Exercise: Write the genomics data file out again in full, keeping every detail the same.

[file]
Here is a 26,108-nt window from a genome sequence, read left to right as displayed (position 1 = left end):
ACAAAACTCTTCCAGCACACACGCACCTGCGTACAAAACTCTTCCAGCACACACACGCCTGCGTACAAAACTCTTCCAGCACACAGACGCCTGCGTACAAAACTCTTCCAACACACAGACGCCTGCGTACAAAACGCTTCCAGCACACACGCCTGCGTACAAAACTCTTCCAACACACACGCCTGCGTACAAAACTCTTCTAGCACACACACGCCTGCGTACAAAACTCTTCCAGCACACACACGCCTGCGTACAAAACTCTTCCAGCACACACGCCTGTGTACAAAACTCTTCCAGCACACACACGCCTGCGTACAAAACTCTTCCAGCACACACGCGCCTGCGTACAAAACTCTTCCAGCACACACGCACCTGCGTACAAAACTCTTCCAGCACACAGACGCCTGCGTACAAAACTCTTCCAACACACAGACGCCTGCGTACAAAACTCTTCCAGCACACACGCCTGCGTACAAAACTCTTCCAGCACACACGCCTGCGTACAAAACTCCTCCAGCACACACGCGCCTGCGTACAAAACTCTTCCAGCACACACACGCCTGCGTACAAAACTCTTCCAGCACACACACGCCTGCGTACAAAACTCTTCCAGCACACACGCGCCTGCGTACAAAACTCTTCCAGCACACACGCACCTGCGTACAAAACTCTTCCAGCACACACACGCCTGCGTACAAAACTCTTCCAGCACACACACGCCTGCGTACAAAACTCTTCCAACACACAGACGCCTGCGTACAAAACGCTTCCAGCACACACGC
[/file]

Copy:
Here is a 26,108-nt window from a genome sequence, read left to right as displayed (position 1 = left end):
ACAAAACTCTTCCAGCACACACGCACCTGCGTACAAAACTCTTCCAGCACACACACGCCTGCGTACAAAACTCTTCCAGCACACAGACGCCTGCGTACAAAACTCTTCCAACACACAGACGCCTGCGTACAAAACGCTTCCAGCACACACGCCTGCGTACAAAACTCTTCCAACACACACGCCTGCGTACAAAACTCTTCTAGCACACACACGCCTGCGTACAAAACTCTTCCAGCACACACACGCCTGCGTACAAAACTCTTCCAGCACACACGCCTGTGTACAAAACTCTTCCAGCACACACACGCCTGCGTACAAAACTCTTCCAGCACACACGCGCCTGCGTACAAAACTCTTCCAGCACACACGCACCTGCGTACAAAACTCTTCCAGCACACAGACGCCTGCGTACAAAACTCTTCCAACACACAGACGCCTGCGTACAAAACTCTTCCAGCACACACGCCTGCGTACAAAACTCTTCCAGCACACACGCCTGCGTACAAAACTCCTCCAGCACACACGCGCCTGCGTACAAAACTCTTCCAGCACACACACGCCTGCGTACAAAACTCTTCCAGCACACACACGCCTGCGTACAAAACTCTTCCAGCACACACGCGCCTGCGTACAAAACTCTTCCAGCACACACGCACCTGCGTACAAAACTCTTCCAGCACACACACGCCTGCGTACAAAACTCTTCCAGCACACACACGCCTGCGTACAAAACTCTTCCAACACACAGACGCCTGCGTACAAAACGCTTCCAGCACACACGC